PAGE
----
I also finished for good my first pass on sewers, after last week I still had two big rooms to finish, they were a bit more unique than the rest of the kit, so I kept them for the end.
Explosive Round Damage Fixes
There were a few bugs with explosive rounds that have been fixed. Firstly, they were doing double damage to some objects, namely the double doors. Secondly, they were not dealing splash damage to the target they directly hit, which meant you had to sort of aim away from something to deal explosive damage to it. Both of these issues have been resolved.
Decay Repair Fixes
Let me explain how decay works (for objects it applies to): basically there is a Decay Duration and Decay Delay. Let’s say something has a Decay Delay of 8 hours, and a Decay Duration of 24 hours. This means that after 8 hours, it’ll start decaying and over the course of the next 24 hours be reduced to 0 health. Opening or closing doors resets the Decay Delay in a radius of 40m around them. This way a base that is frequently used won’t have things decay around it. Unfortunately this isn’t enough, and decay really needs to be redone soon, but for now I’ve also added it so when you repair an object it resets its Decay Delay just like doors do. This should help with maintaining external walls.
Lagged Out Weapon Issues
For the longest time, when someone’s connection was interrupted (perhaps on purpose, perhaps just from a CPU hang) and then re-established, the server would go ahead and process all sorts of data in one go. This means you may have seen someone running and shooting, stop for a second, and then all of a sudden a shotgun-like blast of bullets comes out of them when their connection is re-established. I put an end to this today! We’re now tracking weapon re-fire rates on the server properly, and if you try and fire faster than you should we reject those packets.
One of the biggest issues with the current character is no-one really feels like a living, breathing person. A big step towards that is having some believable facial animation, even just having some subtle eye movement can go a long way. I had to make some amendments to all the heads this week to account for the new teeth meshes, so I took the opportunity to throw in some eyelid bones and properly align the old eye bones. The result of this means the eyelids will follow any eye movement in a realistic manner. I’m no animator, but some quick tests already look quite convincing, and give some indication of what a more fleshed out facial rig could achieve.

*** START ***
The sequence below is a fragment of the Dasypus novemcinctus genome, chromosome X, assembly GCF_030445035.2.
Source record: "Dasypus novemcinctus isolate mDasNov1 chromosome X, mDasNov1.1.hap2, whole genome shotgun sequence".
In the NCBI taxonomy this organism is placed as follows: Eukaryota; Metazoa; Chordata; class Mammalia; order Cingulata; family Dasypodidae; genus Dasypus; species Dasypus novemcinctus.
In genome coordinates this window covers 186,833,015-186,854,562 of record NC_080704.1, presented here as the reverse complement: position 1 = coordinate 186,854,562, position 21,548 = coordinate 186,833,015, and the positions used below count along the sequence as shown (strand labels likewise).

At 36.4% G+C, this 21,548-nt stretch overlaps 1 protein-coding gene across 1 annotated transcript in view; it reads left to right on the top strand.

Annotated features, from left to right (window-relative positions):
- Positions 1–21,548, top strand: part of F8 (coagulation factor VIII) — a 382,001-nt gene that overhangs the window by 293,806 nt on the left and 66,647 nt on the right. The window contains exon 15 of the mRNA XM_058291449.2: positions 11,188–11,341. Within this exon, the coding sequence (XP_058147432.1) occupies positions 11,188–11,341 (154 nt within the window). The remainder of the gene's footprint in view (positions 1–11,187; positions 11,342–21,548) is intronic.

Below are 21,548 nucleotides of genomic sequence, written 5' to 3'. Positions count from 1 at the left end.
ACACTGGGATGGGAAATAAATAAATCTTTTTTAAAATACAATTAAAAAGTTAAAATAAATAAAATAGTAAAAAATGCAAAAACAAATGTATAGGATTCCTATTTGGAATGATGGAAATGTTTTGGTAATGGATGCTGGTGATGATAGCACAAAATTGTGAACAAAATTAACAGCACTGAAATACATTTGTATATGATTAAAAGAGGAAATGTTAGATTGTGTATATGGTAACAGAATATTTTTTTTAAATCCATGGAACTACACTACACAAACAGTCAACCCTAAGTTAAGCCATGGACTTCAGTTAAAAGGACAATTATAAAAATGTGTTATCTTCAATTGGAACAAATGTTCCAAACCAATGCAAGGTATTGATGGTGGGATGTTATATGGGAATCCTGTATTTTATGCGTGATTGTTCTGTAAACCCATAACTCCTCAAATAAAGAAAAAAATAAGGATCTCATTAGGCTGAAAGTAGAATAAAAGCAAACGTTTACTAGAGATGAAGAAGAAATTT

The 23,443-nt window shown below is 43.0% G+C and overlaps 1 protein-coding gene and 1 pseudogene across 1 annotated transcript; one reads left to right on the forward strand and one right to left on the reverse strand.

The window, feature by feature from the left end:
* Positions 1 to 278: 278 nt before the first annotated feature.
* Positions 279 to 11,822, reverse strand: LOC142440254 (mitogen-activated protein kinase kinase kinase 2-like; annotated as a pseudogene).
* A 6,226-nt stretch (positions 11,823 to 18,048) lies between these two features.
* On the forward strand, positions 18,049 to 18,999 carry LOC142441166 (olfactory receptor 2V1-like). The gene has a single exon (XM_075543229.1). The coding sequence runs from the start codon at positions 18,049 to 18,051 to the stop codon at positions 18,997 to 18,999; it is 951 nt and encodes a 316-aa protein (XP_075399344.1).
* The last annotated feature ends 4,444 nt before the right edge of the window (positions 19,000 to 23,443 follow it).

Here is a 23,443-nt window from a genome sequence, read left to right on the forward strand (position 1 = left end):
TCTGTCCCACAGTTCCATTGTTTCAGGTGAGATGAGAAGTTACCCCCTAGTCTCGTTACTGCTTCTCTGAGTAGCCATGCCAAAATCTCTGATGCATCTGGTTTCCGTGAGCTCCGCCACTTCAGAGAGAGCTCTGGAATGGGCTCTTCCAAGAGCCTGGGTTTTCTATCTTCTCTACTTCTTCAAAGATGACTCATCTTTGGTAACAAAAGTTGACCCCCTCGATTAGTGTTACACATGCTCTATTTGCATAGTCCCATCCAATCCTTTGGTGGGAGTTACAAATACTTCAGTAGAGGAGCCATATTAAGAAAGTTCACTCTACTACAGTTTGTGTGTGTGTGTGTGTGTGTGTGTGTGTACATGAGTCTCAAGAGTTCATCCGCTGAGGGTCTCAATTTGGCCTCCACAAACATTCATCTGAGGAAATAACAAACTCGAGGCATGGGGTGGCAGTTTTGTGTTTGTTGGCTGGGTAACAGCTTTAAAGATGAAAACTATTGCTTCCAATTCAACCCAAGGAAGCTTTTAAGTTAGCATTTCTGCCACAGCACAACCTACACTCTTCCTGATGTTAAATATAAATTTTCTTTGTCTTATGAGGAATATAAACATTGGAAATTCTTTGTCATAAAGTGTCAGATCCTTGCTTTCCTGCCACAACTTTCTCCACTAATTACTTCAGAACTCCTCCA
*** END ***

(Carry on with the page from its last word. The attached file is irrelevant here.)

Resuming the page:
Smaller Default Map Size
I reduced the default world size from 16km2 to 9km2. Server owners can of course still set the world size on their end and go back to the bigger maps if they prefer those. The reason for this change is that we ran a few official servers with 4km2 maps and quite liked the gameplay they offered. I think with the old map size most people never actually got to see all parts of the server they played on within one wipe cycle, and the smaller maps feel a lot more engaging due to the higher frequency of player encounters. Anyhow, this isn’t set in stone and will probably be tweaked some more in the future, but let’s give it a shot and see shall we?
I took another stab at our procedural rock group spawns. They’re now more clustered and spawn small clutter rocks around the bigger ones.
Procedural Map Fixes
I fixed a decent amount of bugs in the procedural maps.
- Fixed floaty arid/beach trees
- Fixed rocks sometimes spawning on warehouse
- Fixed rivers sometimes intersecting warehouse
- Fixed occasional sawtooth terrain glitch around monuments
- Fixed rivers sometimes starting at insane slopes
- Fixed a number of rock formation prefab issues
- Fixed missing icebergs
- Fixed small static rocks occasionally spawning midair
Invisible Forcefields at Dungeons
Maurino Berry Vincent Mayeur André Straubmeier